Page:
The head of BT Sport has dismissed the future of 3D television, adding to speculation that the bubble has burst for broadcasters and TV manufacturers.
Jamie Hindhaugh, COO of BT Sport, has first hand experience of 3D programming after masterminding the BBC's Olympic coverage in 2012. However, he pulled no punches when it came to his feelings on 3D programming:
"I did the Olympics in 3D and it was the biggest waste of time I did. No-one ever watched it," he said.
Sky Sports has invested heavily in 3D over the last few years, but it seems even they have lost their appetite for the service. Despite boasting "more 3D subscribers than ever before", Sky has neglected to expand 3D this year, and promised coverage "on par" with last year.
However, Hindhaugh was unequivocal about his feelings for 3D:
"BT will absolutely not do 3D. I was in NAB in Vegas two years ago and you couldn't move for 3D. This year you couldn't move for 4K and there was one 3D stall there, which I think says it all."
"4K is another scenario, but I'll always throw back to you that people are still converting to HD," he said.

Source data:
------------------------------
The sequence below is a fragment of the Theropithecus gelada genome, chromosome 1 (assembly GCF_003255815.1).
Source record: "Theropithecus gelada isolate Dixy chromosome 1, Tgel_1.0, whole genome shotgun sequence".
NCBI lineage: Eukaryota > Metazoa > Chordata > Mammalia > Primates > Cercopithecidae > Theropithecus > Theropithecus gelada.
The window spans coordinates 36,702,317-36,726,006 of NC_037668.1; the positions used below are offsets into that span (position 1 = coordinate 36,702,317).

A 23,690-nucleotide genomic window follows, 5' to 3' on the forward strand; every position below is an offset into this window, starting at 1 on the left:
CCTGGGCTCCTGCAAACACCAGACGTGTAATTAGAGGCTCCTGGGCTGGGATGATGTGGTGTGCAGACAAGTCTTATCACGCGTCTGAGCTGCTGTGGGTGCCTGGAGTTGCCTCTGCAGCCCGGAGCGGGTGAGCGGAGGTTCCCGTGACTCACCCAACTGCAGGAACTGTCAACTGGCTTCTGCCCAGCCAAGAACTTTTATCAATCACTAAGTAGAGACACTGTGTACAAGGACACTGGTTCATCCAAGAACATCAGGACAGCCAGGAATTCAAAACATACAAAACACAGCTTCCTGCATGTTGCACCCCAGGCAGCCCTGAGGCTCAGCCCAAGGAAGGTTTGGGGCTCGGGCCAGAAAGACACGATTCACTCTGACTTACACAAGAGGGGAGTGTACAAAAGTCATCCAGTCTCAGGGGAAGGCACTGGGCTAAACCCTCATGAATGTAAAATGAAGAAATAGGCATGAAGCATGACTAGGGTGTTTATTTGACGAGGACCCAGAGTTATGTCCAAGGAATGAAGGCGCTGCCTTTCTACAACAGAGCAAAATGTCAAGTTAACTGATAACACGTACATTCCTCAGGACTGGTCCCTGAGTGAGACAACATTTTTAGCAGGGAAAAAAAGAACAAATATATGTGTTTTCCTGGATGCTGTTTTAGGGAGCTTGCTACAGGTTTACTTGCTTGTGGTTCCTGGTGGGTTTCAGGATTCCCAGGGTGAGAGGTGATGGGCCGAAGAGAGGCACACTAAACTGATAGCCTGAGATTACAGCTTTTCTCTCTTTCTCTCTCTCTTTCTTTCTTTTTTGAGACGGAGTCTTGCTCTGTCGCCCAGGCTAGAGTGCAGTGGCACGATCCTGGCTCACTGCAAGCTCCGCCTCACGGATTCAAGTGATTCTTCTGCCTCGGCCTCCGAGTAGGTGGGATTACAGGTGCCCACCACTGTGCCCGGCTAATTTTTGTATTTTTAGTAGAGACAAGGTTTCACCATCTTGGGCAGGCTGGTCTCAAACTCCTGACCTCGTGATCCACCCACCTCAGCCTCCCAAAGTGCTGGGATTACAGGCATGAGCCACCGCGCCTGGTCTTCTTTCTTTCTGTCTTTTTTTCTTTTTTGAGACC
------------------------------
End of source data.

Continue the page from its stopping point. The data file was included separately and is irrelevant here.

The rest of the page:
The London 2012 Olympic Games gave the BBC its highest viewing figures since records began, with 51.9 million (or, 90% of the UK population) watching at least 15 minutes of Games coverage. The opening ceremony itself brought in 27.3 million viewers.
"Surprisingly still not that many people have HD. I think the big story of the Olympics, with the stuff we did with IP, the stuff we did with Super Hi-Vision, actually it was the majority of people were watching in HD for the first time and I think the problem is for the consumer and the broadcaster that it changes so quickly," said Hindhaugh.
"We're monitoring it. Having seen how broadcasters invested in 3D, you need to make the right decision and you need to look at what the audience actually want more than what you can actually do."
Either way, BT Sport is beginning its assault on our living rooms - the company recently partnered with Virgin Media to offer its sport channels free to premium subscribers.